GSK, Gates Foundation Seek Heat-Stable Adjuvants for Vaccines
GlaxoSmithKline (GSK) and the Bill & Melinda Gates Foundation (BMGF) announced a joint initiative that will endeavor to make vaccines more resistant to heat, thus reducing the need for refrigeration. GSK and BMGF will invest a combined $1.8 million in early stage research into vaccine thermostability. GSK researchers will explore how to make adjuvants, a critical component of some vaccines, more heat stable.
“Developing a thermostable adjuvant is an important and ambitious goal. This partnership is the starting point for research into an exciting area of biomedical technology that has the potential to overcome a significant and long-standing barrier to vaccine access in developing countries,” commented Emmanuel Hanon, Senior Vice President, Vaccine Discovery and Development, GSK. “At GSK, we believe that by working together we will find innovative solutions to the world’s biggest health problems.”
The project will focus initially on the adjuvant AS01 which is used in GSK’s RTS,S malaria vaccine candidate, currently in late-stage development in partnership with the PATH Malaria Vaccine Initiative. RTS,S has been designed for use in infants and children from sub-Saharan Africa, where maintaining vaccines at an optimum temperature can be challenging. Developing a method of making AS01 more heat stable could bring a significant public health benefit. The results could also have broader applications for all other AS01-containing vaccines, including vaccines in development by GSK against HIV and tuberculosis.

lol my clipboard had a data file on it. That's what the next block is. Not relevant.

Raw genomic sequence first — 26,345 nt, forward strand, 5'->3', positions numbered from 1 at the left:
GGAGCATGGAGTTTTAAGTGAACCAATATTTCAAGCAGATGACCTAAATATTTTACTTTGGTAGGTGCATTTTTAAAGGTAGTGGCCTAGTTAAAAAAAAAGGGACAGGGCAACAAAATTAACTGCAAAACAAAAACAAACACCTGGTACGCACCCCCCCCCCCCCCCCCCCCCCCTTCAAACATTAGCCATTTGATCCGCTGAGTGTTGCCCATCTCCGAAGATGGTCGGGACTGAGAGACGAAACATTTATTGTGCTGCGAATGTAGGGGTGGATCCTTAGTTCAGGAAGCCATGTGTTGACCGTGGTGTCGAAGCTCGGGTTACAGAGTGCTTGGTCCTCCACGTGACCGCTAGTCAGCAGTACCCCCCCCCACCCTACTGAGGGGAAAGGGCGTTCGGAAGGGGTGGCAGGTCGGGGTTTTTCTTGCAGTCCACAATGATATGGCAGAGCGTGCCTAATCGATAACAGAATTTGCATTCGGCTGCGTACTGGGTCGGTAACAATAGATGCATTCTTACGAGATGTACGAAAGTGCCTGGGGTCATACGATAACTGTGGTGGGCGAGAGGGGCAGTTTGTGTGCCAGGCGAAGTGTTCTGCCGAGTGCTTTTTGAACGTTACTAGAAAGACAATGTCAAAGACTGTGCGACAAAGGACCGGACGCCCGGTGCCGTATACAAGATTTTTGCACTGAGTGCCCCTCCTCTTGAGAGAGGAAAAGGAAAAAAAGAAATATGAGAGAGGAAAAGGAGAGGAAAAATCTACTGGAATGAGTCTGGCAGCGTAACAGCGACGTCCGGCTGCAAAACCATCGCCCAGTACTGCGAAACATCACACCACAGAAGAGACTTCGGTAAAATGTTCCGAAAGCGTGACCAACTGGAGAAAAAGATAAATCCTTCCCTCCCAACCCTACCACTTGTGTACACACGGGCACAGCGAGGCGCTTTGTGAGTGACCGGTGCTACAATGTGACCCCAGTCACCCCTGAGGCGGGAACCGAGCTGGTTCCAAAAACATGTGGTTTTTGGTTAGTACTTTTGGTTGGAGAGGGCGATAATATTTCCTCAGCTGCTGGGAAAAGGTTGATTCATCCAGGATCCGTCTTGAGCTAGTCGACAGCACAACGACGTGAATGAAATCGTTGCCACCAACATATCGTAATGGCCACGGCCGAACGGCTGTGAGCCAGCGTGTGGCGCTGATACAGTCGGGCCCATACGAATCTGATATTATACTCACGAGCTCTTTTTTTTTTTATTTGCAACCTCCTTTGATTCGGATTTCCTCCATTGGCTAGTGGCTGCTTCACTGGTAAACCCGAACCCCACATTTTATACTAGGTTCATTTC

The Vaccine Discovery Partnership (VxDP), instigated by the BMGF, aims to integrate key players in vaccine development – biotechnology institutions, pharmaceutical companies, non-government organizations (NGOs) and academia – to drive advances in vaccine research and development (R&D) that have the potential to transform global health. Projects funded through the VxDP will look to solve some of the world’s most intractable health problems, including barriers to vaccine access.